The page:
Visiting scholar discusses the ‘hidden army’ of Chinese science fiction

To understand modern Chinese science fiction, argues scholar Mingwei Song, one must grapple with different forms of invisibility.

Song, an associate professor of Chinese at Wellesley College, visited Yale on March 4 to deliver a Kemp Fund Lecture on “The Fear of Seeing: The Poetics of Chinese Science Fiction.”

In one sense, the so-called “new wave” of Chinese science fiction — which began around the turn of this century — has been defined by its invisibility to mainstream critics and scholars. Evoking the writer Fei Dao’s comparison of the genre to a “hidden army,” Song said that this lack of scrutiny gave science fiction writers the freedom to explore subversive social issues, exposing the invisible “nightmare unconscious” of the Chinese dream.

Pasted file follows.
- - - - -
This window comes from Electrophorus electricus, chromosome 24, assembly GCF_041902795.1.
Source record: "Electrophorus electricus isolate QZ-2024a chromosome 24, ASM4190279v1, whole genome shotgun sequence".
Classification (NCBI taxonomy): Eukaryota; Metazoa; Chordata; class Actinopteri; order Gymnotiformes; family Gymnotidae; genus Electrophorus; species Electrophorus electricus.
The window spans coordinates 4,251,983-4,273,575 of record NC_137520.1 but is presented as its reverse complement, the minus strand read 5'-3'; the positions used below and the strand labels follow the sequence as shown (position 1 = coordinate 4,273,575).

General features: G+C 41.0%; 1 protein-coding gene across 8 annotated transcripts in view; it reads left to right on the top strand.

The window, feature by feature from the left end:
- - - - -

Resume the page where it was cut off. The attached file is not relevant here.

Therefore, argued Song, the mainstream success of writer Liu Cixin’s “Three Body Problem” trilogy and a blockbuster film based on his novel “The Wandering Earth” has heralded an end to the genre’s “golden age.”

Song’s lecture also touched on ways in which Chinese science fiction has allowed for literary inventiveness. By playing with the tension between the literal meaning of language and its “metaphorical construction,” science fiction is able to explore broader metaphysical themes in addition to social and political mores.

By way of example, Song quoted the American author Samuel Delaney’s sentence, “Her world exploded.” In a conventional context, the sentence would be understood to be a figure of speech or hyperbole, but science fiction allows the metaphor to be read quite literally — another way of manifesting the invisible.    

The lecture was sponsored by the Department of East Asian Languages and Literatures.

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